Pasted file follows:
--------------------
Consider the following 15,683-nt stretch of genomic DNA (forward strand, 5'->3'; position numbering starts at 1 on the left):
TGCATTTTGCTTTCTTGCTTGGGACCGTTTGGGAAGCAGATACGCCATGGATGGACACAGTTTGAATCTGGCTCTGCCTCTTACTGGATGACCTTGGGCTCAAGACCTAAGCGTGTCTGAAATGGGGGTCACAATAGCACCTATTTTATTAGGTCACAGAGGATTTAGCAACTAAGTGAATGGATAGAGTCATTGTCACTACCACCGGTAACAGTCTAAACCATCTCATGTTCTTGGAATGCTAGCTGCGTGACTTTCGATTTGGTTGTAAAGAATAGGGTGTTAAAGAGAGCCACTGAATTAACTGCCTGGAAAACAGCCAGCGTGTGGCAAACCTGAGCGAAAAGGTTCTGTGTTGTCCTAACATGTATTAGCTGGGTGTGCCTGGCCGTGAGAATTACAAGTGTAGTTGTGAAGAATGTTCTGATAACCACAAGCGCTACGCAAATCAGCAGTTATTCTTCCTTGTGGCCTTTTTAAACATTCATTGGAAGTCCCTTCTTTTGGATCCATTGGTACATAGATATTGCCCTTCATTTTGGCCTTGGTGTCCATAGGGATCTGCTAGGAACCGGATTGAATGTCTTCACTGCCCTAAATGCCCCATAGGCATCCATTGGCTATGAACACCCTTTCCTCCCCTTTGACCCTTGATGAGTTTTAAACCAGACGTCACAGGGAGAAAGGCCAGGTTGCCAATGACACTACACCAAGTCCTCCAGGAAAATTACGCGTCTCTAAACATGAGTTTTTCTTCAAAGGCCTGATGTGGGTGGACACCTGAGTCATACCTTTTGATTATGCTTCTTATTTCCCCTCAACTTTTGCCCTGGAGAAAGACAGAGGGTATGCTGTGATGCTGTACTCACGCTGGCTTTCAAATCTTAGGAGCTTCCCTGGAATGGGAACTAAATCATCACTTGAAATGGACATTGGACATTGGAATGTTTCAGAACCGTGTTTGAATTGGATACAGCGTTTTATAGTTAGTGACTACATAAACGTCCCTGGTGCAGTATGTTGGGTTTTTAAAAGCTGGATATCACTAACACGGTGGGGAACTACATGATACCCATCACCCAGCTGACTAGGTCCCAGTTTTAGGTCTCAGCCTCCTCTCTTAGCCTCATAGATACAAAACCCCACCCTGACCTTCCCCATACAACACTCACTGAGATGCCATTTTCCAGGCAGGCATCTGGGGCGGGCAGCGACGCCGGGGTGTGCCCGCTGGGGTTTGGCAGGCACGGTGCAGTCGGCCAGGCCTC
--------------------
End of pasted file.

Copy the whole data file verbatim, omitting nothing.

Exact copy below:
Consider the following 15,683-nt stretch of genomic DNA (forward strand, 5'->3'; position numbering starts at 1 on the left):
TGCATTTTGCTTTCTTGCTTGGGACCGTTTGGGAAGCAGATACGCCATGGATGGACACAGTTTGAATCTGGCTCTGCCTCTTACTGGATGACCTTGGGCTCAAGACCTAAGCGTGTCTGAAATGGGGGTCACAATAGCACCTATTTTATTAGGTCACAGAGGATTTAGCAACTAAGTGAATGGATAGAGTCATTGTCACTACCACCGGTAACAGTCTAAACCATCTCATGTTCTTGGAATGCTAGCTGCGTGACTTTCGATTTGGTTGTAAAGAATAGGGTGTTAAAGAGAGCCACTGAATTAACTGCCTGGAAAACAGCCAGCGTGTGGCAAACCTGAGCGAAAAGGTTCTGTGTTGTCCTAACATGTATTAGCTGGGTGTGCCTGGCCGTGAGAATTACAAGTGTAGTTGTGAAGAATGTTCTGATAACCACAAGCGCTACGCAAATCAGCAGTTATTCTTCCTTGTGGCCTTTTTAAACATTCATTGGAAGTCCCTTCTTTTGGATCCATTGGTACATAGATATTGCCCTTCATTTTGGCCTTGGTGTCCATAGGGATCTGCTAGGAACCGGATTGAATGTCTTCACTGCCCTAAATGCCCCATAGGCATCCATTGGCTATGAACACCCTTTCCTCCCCTTTGACCCTTGATGAGTTTTAAACCAGACGTCACAGGGAGAAAGGCCAGGTTGCCAATGACACTACACCAAGTCCTCCAGGAAAATTACGCGTCTCTAAACATGAGTTTTTCTTCAAAGGCCTGATGTGGGTGGACACCTGAGTCATACCTTTTGATTATGCTTCTTATTTCCCCTCAACTTTTGCCCTGGAGAAAGACAGAGGGTATGCTGTGATGCTGTACTCACGCTGGCTTTCAAATCTTAGGAGCTTCCCTGGAATGGGAACTAAATCATCACTTGAAATGGACATTGGACATTGGAATGTTTCAGAACCGTGTTTGAATTGGATACAGCGTTTTATAGTTAGTGACTACATAAACGTCCCTGGTGCAGTATGTTGGGTTTTTAAAAGCTGGATATCACTAACACGGTGGGGAACTACATGATACCCATCACCCAGCTGACTAGGTCCCAGTTTTAGGTCTCAGCCTCCTCTCTTAGCCTCATAGATACAAAACCCCACCCTGACCTTCCCCATACAACACTCACTGAGATGCCATTTTCCAGGCAGGCATCTGGGGCGGGCAGCGACGCCGGGGTGTGCCCGCTGGGGTTTGGCAGGCACGGTGCAGTCGGCCAGGCCTC